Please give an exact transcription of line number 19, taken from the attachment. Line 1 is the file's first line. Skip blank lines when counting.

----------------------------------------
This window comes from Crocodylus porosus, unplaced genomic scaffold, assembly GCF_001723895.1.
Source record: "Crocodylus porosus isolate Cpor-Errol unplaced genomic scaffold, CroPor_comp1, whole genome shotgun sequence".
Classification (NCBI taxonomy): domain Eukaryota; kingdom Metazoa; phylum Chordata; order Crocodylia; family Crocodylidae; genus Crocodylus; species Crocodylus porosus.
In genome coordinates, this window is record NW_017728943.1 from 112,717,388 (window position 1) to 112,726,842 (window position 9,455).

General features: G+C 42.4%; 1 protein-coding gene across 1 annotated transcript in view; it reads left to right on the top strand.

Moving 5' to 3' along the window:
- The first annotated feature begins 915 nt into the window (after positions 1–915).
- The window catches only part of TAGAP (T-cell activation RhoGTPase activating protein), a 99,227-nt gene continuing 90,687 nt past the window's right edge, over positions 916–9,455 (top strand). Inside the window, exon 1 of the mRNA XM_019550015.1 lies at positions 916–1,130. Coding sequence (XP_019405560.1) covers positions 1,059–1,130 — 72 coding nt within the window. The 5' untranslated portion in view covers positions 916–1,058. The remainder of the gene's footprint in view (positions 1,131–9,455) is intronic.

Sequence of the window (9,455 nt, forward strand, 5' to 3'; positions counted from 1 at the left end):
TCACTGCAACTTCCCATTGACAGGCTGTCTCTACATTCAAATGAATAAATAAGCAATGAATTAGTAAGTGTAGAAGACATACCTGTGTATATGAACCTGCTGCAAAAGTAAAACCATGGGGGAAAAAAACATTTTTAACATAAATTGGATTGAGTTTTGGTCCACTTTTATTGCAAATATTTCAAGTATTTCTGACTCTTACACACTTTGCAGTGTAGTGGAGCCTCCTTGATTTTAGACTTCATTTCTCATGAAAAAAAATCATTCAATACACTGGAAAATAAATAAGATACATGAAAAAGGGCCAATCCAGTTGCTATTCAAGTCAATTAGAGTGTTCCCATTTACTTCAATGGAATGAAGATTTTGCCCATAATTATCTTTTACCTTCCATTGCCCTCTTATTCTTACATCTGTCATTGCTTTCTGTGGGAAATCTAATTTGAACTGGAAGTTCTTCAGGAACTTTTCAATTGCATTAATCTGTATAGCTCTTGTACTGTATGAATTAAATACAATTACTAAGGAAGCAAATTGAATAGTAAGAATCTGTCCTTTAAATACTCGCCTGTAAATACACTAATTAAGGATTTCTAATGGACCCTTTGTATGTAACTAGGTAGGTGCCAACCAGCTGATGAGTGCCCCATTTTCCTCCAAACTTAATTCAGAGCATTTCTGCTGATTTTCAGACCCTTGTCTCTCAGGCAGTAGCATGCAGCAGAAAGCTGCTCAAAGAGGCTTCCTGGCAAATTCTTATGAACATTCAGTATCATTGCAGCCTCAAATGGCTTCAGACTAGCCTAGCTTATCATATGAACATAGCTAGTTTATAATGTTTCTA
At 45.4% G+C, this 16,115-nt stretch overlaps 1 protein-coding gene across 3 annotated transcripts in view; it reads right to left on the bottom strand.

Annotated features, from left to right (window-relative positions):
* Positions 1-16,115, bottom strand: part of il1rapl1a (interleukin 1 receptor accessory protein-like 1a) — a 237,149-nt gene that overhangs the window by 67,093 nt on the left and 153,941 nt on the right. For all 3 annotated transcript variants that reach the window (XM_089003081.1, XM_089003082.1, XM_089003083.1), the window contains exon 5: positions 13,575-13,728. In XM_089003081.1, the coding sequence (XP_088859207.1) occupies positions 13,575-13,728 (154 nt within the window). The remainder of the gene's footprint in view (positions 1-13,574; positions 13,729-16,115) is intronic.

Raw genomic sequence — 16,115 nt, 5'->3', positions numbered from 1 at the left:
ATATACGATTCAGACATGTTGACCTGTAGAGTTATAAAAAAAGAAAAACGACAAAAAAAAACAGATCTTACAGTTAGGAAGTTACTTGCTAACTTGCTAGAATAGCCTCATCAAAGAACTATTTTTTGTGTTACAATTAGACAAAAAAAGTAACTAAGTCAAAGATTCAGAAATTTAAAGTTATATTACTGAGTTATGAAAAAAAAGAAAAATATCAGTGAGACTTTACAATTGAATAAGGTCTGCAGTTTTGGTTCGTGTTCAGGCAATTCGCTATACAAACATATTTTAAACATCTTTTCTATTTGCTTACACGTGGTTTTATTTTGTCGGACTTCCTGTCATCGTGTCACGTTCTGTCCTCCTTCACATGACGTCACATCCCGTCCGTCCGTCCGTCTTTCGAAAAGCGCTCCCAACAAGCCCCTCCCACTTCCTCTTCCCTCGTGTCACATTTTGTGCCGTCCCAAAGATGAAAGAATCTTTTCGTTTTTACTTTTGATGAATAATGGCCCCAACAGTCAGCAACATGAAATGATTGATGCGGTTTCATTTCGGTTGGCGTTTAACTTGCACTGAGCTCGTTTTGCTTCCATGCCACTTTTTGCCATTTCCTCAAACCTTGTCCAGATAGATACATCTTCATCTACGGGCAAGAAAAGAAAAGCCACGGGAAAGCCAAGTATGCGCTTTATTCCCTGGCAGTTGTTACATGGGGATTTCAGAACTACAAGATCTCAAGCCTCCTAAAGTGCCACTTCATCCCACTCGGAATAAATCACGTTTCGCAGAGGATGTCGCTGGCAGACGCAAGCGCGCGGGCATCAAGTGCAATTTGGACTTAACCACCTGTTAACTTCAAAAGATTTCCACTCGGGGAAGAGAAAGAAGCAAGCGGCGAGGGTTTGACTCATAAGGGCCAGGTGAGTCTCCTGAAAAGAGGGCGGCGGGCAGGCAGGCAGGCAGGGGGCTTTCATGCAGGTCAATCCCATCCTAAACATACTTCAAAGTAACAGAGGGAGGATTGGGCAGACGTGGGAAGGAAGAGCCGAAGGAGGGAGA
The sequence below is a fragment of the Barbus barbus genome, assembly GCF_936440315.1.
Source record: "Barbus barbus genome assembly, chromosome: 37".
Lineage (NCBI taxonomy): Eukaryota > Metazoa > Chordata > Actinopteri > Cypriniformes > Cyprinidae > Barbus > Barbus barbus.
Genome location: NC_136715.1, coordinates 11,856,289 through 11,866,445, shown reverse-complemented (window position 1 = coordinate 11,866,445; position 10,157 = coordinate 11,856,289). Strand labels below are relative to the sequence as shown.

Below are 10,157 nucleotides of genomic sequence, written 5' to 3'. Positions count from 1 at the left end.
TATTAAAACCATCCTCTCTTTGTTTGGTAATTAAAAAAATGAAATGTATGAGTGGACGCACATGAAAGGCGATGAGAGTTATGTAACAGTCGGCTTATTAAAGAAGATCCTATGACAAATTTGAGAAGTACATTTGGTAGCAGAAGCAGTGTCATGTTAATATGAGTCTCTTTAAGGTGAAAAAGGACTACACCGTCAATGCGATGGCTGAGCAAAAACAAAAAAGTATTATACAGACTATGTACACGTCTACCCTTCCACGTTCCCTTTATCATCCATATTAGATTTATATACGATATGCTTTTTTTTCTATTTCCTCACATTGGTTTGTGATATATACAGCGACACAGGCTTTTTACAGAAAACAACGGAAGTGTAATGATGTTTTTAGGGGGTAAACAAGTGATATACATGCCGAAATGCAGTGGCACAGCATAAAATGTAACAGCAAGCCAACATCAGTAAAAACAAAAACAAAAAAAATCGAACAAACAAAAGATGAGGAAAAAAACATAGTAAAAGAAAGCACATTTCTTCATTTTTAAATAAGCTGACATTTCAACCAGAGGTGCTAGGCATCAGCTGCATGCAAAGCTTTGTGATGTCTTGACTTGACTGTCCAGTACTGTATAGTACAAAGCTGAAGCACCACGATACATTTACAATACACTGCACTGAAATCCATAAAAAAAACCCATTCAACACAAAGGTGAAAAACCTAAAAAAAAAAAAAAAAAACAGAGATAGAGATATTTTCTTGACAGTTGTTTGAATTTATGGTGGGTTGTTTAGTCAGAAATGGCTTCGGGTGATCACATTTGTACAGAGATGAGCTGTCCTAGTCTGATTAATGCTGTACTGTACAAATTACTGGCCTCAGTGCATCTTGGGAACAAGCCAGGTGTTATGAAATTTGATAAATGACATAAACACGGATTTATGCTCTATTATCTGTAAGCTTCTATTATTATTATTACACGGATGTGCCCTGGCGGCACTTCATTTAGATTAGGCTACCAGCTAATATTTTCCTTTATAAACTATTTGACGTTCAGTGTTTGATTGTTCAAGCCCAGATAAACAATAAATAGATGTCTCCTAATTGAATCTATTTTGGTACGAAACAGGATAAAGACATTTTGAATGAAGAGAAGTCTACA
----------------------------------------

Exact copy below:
Genome location: NC_136715.1, coordinates 11,856,289 through 11,866,445, shown reverse-complemented (window position 1 = coordinate 11,866,445; position 10,157 = coordinate 11,856,289). Strand labels below are relative to the sequence as shown.